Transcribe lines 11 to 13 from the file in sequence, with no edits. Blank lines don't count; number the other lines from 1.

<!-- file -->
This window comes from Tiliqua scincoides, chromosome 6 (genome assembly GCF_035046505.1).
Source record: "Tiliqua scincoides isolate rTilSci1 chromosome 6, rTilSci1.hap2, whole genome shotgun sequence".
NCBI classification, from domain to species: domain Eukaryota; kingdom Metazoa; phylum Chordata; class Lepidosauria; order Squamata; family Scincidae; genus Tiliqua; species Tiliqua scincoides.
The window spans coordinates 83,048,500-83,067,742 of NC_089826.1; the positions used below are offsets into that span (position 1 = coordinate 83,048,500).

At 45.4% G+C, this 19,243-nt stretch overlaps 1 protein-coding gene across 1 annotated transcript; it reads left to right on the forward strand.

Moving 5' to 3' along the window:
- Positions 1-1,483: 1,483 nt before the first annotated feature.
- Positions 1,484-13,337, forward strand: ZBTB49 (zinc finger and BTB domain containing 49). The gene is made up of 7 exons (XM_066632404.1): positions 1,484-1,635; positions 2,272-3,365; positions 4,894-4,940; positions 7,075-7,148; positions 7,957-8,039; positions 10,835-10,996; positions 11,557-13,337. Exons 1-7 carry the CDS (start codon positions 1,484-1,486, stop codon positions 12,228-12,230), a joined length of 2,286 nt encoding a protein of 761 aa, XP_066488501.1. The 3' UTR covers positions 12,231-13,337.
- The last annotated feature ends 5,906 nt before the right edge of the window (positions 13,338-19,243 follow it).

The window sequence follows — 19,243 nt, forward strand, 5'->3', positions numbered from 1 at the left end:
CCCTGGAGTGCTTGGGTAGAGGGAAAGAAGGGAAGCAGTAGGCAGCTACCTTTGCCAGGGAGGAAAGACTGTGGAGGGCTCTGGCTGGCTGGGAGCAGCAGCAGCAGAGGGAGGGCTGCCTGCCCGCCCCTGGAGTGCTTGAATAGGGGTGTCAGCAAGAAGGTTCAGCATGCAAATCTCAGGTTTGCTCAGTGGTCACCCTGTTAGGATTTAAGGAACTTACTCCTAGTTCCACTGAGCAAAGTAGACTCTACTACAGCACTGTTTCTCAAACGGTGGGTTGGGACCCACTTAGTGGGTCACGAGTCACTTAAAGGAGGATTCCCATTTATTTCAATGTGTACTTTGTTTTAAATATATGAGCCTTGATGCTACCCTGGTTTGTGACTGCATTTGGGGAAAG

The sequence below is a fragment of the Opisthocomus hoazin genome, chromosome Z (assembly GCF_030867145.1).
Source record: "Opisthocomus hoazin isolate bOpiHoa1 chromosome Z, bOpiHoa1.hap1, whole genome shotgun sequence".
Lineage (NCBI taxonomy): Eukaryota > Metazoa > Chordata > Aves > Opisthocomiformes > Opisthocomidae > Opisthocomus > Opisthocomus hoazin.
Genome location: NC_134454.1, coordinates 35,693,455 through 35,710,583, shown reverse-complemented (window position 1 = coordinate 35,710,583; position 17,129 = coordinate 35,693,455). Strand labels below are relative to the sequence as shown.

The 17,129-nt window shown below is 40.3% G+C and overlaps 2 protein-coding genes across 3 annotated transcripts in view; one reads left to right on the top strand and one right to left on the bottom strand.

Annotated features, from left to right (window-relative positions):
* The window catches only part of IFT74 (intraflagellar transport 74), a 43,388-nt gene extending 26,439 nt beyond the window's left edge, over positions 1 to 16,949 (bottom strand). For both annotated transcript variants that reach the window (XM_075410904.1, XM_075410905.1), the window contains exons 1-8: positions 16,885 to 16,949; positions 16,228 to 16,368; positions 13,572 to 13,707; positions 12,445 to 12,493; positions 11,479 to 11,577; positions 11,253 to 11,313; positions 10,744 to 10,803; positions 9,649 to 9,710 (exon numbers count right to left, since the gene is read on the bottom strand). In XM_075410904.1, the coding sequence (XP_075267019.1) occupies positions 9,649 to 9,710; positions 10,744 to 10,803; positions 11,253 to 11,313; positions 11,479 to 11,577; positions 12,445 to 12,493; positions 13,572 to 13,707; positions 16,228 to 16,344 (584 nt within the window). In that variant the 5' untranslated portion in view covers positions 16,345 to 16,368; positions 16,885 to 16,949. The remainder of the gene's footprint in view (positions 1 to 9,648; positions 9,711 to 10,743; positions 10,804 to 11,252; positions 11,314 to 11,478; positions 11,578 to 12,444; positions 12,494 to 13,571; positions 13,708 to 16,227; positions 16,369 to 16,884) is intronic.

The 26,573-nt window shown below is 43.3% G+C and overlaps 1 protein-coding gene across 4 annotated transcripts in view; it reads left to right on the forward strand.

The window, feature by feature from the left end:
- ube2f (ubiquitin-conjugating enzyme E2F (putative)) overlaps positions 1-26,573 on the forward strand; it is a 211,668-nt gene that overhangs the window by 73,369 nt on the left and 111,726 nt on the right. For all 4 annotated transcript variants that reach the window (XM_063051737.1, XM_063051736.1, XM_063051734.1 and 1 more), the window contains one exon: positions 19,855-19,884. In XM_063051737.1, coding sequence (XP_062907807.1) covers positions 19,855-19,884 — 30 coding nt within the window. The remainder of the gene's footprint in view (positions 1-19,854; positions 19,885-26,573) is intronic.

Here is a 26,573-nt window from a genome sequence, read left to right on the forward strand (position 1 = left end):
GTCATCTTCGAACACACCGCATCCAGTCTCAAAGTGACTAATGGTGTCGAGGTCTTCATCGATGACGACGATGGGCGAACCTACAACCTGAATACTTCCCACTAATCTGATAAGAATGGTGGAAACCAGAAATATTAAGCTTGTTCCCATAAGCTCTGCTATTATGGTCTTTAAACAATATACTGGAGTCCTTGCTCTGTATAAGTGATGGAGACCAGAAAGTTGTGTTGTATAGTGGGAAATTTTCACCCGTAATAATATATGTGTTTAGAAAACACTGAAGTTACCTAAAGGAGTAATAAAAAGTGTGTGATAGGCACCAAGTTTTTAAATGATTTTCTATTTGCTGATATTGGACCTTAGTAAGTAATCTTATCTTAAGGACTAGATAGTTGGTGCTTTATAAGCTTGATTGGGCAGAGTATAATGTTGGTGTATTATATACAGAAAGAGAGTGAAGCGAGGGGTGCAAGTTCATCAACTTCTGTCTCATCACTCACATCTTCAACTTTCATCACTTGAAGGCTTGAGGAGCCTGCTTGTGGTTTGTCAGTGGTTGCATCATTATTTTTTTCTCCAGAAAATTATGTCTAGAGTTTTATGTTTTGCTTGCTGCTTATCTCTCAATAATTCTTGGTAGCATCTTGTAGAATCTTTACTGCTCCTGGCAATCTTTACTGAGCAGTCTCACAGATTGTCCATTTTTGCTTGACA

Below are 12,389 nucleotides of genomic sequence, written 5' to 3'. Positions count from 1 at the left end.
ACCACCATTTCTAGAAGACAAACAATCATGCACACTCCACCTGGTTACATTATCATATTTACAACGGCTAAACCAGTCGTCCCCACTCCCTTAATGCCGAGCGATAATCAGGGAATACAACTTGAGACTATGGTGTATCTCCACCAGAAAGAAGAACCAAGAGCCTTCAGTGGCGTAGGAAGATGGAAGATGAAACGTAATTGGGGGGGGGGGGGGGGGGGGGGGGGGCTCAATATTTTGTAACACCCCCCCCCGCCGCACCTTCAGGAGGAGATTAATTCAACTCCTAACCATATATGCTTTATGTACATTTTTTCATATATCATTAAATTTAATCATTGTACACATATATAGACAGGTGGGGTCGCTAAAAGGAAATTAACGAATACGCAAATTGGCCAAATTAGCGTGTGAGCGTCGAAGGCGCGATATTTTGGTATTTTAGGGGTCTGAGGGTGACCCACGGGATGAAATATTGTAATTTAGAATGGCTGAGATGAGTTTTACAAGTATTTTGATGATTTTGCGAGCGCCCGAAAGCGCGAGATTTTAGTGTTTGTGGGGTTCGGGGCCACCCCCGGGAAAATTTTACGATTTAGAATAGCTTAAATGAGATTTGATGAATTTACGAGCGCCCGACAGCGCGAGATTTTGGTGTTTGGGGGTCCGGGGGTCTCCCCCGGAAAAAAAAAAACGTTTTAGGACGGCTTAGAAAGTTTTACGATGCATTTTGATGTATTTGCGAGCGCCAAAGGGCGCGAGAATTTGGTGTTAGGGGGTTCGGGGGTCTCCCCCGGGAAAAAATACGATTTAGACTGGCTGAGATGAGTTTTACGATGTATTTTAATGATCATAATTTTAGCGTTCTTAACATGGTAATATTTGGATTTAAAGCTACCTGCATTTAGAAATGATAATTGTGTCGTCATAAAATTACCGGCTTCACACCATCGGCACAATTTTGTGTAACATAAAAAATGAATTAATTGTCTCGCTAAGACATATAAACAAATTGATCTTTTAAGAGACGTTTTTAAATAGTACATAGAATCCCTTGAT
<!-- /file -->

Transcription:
CCCTGGAGTGCTTGGGTAGAGGGAAAGAAGGGAAGCAGTAGGCAGCTACCTTTGCCAGGGAGGAAAGACTGTGGAGGGCTCTGGCTGGCTGGGAGCAGCAGCAGCAGAGGGAGGGCTGCCTGCCCGCCCCTGGAGTGCTTGAATAGGGGTGTCAGCAAGAAGGTTCAGCATGCAAATCTCAGGTTTGCTCAGTGGTCACCCTGTTAGGATTTAAGGAACTTACTCCTAGTTCCACTGAGCAAAGTAGACTCTACTACAGCACTGTTTCTCAAACGGTGGGTTGGGACCCACTTAGTGGGTCACGAGTCACTTAAAGGAGGATTCCCATTTATTTCAATGTGTACTTTGTTTTAAATATATGAGCCTTGATGCTACCCTGGTTTGTGACTGCATTTGGGGAAAG

The sequence below is a fragment of the Opisthocomus hoazin genome, chromosome Z (assembly GCF_030867145.1).
Source record: "Opisthocomus hoazin isolate bOpiHoa1 chromosome Z, bOpiHoa1.hap1, whole genome shotgun sequence".